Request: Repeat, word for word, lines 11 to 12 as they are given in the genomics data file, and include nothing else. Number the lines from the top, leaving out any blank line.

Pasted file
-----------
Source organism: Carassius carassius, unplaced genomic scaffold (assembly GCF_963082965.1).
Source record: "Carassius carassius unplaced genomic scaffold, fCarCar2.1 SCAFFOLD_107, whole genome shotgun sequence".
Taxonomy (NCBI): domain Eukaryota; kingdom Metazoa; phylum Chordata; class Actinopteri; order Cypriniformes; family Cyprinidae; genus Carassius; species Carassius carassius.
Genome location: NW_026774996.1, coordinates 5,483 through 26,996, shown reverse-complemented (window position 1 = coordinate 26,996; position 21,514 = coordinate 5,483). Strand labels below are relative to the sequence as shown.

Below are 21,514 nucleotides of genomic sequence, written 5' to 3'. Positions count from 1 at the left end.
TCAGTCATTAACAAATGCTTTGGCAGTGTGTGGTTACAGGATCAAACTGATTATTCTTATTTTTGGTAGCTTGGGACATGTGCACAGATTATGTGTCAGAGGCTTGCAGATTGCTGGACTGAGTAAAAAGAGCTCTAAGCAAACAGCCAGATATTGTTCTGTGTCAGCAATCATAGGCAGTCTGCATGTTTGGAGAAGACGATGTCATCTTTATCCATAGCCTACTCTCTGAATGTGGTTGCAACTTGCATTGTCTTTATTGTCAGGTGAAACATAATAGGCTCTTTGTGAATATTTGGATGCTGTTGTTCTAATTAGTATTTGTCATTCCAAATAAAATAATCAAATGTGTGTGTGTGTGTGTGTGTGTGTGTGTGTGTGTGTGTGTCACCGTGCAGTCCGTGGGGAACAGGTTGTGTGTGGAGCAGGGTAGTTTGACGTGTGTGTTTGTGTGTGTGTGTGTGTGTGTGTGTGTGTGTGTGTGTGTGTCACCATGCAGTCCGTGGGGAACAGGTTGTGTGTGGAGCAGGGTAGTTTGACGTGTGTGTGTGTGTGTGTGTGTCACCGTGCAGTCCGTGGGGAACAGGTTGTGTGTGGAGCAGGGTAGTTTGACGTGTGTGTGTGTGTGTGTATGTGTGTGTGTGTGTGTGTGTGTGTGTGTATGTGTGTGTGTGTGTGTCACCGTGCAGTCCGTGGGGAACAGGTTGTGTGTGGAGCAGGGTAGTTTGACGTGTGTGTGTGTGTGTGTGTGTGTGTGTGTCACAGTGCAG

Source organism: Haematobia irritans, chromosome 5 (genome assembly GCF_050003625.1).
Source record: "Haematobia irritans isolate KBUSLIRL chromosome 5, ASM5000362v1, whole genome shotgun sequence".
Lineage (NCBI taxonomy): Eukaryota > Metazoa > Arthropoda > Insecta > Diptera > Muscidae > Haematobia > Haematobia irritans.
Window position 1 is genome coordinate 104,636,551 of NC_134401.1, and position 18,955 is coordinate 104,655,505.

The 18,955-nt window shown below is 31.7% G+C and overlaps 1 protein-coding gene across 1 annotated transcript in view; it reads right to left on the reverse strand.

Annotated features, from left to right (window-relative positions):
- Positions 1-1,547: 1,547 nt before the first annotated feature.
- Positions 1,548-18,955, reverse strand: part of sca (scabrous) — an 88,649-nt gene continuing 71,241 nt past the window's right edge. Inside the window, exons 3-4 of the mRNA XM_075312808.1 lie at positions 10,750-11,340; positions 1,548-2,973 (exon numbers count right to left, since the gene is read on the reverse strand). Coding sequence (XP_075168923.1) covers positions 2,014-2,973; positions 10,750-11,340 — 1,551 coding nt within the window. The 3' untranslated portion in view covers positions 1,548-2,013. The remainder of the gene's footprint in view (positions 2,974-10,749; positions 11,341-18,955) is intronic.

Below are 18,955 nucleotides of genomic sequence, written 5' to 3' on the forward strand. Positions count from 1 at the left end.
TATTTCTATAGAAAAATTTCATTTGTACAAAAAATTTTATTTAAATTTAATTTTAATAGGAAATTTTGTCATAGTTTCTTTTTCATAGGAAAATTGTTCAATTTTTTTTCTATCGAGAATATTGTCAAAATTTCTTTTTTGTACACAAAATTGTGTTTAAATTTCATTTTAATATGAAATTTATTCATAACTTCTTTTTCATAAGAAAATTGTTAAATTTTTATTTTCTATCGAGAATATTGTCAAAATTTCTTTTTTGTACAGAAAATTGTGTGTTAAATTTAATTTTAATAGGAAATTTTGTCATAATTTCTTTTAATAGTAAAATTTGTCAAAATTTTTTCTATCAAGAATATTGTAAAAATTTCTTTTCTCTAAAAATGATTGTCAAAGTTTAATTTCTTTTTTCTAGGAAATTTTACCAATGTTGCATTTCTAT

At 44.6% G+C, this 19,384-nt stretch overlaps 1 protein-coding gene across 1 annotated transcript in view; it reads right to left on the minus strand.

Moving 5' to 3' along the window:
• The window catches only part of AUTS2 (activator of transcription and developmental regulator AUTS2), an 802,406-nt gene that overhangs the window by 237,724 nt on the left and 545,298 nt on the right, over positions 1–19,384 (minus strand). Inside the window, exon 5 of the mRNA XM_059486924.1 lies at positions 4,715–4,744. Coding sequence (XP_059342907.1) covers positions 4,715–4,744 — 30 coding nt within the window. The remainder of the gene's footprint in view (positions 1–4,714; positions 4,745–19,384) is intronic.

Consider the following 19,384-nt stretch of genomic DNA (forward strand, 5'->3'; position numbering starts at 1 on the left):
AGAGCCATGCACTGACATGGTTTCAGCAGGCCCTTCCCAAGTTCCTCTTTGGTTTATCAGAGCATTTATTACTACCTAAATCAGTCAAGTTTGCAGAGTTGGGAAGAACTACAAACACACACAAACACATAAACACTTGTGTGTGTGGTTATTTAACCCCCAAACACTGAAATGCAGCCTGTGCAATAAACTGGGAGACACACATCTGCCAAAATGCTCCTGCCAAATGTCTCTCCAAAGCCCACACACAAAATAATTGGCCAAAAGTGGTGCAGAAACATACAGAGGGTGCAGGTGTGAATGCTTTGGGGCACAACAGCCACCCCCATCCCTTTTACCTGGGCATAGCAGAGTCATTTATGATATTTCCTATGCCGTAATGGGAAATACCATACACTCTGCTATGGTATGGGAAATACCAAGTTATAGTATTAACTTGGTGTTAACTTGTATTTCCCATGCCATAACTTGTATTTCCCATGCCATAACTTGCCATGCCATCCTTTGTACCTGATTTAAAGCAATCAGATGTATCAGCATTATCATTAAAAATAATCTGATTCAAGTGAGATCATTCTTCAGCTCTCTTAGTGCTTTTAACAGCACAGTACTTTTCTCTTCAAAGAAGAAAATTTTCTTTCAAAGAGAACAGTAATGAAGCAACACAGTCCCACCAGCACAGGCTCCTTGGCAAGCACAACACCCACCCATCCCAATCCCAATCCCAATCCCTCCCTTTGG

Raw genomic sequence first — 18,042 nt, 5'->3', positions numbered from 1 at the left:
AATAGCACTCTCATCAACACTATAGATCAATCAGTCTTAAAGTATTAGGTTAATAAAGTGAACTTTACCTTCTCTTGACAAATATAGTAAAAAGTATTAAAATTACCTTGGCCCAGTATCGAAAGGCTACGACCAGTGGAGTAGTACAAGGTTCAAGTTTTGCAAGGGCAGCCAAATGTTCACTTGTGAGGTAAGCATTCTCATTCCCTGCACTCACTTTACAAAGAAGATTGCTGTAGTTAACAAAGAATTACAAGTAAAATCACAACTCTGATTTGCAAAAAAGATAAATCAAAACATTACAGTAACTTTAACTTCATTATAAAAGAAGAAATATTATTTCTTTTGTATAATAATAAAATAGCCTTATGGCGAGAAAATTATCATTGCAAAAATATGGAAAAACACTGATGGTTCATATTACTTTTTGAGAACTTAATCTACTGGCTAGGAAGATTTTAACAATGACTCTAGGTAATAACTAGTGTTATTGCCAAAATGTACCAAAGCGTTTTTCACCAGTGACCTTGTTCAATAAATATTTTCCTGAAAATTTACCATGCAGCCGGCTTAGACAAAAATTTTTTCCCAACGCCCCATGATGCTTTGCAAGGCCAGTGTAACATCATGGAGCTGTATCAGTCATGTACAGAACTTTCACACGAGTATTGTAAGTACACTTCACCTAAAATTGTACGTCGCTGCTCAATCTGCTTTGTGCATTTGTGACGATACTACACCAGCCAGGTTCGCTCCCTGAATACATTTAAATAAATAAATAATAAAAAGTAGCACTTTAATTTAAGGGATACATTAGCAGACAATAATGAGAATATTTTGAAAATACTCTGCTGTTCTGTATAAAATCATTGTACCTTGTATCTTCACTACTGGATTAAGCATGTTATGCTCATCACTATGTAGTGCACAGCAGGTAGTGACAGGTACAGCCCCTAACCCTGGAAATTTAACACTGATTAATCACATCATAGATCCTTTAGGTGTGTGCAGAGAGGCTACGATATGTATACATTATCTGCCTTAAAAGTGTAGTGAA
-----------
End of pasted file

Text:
The 18,955-nt window shown below is 31.7% G+C and overlaps 1 protein-coding gene across 1 annotated transcript in view; it reads right to left on the reverse strand.

Annotated features, from left to right (window-relative positions):